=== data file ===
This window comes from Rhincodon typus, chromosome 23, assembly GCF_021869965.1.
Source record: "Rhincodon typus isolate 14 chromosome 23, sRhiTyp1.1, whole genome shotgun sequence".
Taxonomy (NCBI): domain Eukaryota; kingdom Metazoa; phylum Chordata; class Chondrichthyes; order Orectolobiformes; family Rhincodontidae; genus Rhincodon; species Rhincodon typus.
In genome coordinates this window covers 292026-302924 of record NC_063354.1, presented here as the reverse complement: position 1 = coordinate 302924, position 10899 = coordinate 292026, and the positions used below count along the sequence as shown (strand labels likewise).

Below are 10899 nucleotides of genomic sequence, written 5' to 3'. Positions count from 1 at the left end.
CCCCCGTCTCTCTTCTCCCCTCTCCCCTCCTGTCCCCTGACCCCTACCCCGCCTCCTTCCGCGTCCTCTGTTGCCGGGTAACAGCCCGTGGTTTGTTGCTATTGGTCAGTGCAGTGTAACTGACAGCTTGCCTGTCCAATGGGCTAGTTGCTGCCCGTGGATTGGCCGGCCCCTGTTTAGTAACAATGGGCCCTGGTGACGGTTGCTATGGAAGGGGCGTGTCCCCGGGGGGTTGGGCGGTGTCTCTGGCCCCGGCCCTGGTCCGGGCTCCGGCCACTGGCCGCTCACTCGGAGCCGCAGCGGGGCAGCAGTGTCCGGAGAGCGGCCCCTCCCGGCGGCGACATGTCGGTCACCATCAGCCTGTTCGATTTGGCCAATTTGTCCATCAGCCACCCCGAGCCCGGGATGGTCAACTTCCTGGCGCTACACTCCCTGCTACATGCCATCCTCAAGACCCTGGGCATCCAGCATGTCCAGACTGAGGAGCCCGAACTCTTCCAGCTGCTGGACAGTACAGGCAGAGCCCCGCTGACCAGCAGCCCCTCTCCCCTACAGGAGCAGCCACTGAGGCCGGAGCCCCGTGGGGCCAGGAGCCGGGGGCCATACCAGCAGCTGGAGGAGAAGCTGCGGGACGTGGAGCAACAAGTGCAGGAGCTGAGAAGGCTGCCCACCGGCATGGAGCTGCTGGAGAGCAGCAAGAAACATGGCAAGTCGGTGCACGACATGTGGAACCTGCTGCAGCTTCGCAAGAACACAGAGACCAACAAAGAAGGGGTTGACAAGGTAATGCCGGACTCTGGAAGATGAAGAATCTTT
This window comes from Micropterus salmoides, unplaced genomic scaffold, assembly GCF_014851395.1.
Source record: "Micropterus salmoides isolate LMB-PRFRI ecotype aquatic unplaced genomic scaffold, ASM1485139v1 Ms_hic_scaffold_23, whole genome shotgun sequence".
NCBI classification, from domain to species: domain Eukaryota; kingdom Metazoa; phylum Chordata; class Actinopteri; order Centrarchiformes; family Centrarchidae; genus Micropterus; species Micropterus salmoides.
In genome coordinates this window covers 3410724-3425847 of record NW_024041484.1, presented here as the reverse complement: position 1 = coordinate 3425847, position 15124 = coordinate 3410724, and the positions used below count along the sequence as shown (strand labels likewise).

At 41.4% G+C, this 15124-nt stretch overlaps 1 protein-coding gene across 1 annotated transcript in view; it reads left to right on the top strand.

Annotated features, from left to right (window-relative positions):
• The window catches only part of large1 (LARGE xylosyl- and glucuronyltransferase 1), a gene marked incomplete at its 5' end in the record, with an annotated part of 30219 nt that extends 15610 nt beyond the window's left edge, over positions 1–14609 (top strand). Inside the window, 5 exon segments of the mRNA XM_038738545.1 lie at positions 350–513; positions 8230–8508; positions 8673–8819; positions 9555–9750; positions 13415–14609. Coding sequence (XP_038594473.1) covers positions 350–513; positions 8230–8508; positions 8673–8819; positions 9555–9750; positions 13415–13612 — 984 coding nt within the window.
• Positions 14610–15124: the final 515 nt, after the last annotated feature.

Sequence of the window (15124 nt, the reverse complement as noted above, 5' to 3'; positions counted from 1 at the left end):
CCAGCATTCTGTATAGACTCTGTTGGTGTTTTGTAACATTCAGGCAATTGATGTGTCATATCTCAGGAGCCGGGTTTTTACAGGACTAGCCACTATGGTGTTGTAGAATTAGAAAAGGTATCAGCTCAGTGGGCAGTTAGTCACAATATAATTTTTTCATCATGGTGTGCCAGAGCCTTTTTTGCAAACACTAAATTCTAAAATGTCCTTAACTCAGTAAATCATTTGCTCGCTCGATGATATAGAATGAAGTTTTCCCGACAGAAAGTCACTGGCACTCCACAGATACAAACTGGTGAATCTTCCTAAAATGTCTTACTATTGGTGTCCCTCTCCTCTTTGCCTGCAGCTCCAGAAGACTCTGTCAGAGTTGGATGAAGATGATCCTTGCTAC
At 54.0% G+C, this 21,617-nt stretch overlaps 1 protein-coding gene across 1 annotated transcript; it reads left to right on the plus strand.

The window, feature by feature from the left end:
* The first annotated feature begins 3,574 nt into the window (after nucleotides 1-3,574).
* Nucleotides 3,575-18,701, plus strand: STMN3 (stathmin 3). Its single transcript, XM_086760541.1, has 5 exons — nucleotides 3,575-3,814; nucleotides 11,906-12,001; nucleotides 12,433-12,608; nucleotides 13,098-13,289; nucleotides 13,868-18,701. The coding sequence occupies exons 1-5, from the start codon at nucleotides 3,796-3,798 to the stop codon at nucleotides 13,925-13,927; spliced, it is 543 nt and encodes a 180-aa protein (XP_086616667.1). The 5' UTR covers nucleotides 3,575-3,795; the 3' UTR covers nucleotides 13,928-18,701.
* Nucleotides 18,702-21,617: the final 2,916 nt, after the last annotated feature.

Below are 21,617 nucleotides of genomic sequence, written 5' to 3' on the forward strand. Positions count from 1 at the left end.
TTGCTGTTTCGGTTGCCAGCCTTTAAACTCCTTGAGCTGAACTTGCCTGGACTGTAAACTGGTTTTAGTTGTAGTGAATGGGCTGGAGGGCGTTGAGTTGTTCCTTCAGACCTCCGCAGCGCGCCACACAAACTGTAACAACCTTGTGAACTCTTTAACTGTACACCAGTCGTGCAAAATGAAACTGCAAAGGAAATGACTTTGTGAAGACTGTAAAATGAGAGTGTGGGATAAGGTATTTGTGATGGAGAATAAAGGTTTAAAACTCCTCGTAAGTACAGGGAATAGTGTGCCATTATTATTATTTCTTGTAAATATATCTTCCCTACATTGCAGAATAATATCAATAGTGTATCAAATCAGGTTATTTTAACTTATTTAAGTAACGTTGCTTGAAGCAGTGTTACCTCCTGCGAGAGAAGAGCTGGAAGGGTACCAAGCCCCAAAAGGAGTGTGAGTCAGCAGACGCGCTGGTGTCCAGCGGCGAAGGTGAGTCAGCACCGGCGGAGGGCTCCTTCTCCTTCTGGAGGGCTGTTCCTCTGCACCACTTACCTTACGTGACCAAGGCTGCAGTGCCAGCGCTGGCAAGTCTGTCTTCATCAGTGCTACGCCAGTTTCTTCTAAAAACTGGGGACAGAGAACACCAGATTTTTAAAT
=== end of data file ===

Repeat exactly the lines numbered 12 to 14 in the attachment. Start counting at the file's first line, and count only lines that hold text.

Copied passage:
Annotated features, from left to right (window-relative positions):
• The window catches only part of large1 (LARGE xylosyl- and glucuronyltransferase 1), a gene marked incomplete at its 5' end in the record, with an annotated part of 30219 nt that extends 15610 nt beyond the window's left edge, over positions 1–14609 (top strand). Inside the window, 5 exon segments of the mRNA XM_038738545.1 lie at positions 350–513; positions 8230–8508; positions 8673–8819; positions 9555–9750; positions 13415–14609. Coding sequence (XP_038594473.1) covers positions 350–513; positions 8230–8508; positions 8673–8819; positions 9555–9750; positions 13415–13612 — 984 coding nt within the window.
• Positions 14610–15124: the final 515 nt, after the last annotated feature.